Electronic cigarettes (known as e-cigarettes) are battery-operated products that look like cigarettes and provide nicotine, flavorings and other chemicals. The manufacturers claim that e-cigarettes offer the pleasures of smoking without the smoke, smell, carcinogens, tar and carbon monoxide.
Because they contain no tobacco, promoters claim that e-cigarettes can be "smoked" in non-smoking areas (the "smoke" produced is chemically enhanced odorless water vapor). Some also claim that substituting e-cigarettes for the real thing increases lung capacity and reduces the appearance of wrinkles due to the effects of smoking on the skin.
I do not believe most of the claims. E-cigarettes are a sophisticated delivery system for one of the most addictive of all drugs. Nicotine triggers a short-term increase in blood pressure, heart rate, and the flow of blood from the heart. It also causes arteries to narrow. You may not be getting all of the tars and other carcinogens delivered by regular cigarettes, but if you make a habit of using e-cigarettes, your cardiovascular system will still be on the receiving end of the harmful effects of nicotine.
Findings from a study of e-cigarettes by researchers at the University of California, Riverside and published in the January, 2011, issue of Tobacco Control were not reassuring. The investigators tested five brands of e-cigarettes and found "design flaws, lack of adequate labeling and several concerns about quality control and health issues."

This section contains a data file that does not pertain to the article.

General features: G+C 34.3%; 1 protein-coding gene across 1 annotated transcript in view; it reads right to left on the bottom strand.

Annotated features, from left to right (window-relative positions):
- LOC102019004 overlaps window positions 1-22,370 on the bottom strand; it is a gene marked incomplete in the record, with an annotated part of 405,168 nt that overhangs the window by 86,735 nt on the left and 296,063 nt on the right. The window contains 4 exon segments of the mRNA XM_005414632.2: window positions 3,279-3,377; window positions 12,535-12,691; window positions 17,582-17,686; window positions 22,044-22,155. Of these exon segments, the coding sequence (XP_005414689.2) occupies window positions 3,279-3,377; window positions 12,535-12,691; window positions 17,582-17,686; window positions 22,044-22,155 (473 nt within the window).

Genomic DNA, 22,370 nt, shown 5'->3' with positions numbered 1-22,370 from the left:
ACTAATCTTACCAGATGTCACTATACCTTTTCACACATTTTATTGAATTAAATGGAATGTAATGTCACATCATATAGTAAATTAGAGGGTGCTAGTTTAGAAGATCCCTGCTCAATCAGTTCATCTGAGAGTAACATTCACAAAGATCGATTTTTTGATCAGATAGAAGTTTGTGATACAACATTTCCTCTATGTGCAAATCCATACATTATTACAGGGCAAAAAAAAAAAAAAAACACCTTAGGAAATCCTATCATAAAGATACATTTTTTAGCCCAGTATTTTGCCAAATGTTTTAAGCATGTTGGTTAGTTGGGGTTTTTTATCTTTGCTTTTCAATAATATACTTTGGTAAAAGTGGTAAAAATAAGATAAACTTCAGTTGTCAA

They reported that e-cigarette packages lacked adequate information on the product's contents and proper usage, and omitted appropriate warnings. They also noted that some e-cigarette cartridges were found to leak, which could expose others, such as children and pets, to nicotine. In a press release, the lead researcher emphasized that there are "virtually no scientific studies on e-cigarettes and their safety."
The FDA had been trying to regulate e-cigarettes as a drug used for smoking cessation, but in December 2010 a Federal Appeals Court ruled that the devices must be treated like tobacco products. This short-circuits the FDA's attempts to ban import of e-cigarettes into the United States on the grounds that they are drugs that haven't been studied for safety and efficacy.
If you smoke tobacco in any form, I urge you to quit now. As for e-cigarettes, based on what I've read, I think we need to know much more about their safety. Nicotine is nicotine and however you receive it, it isn't good for you.
Andrew Weil, M.D.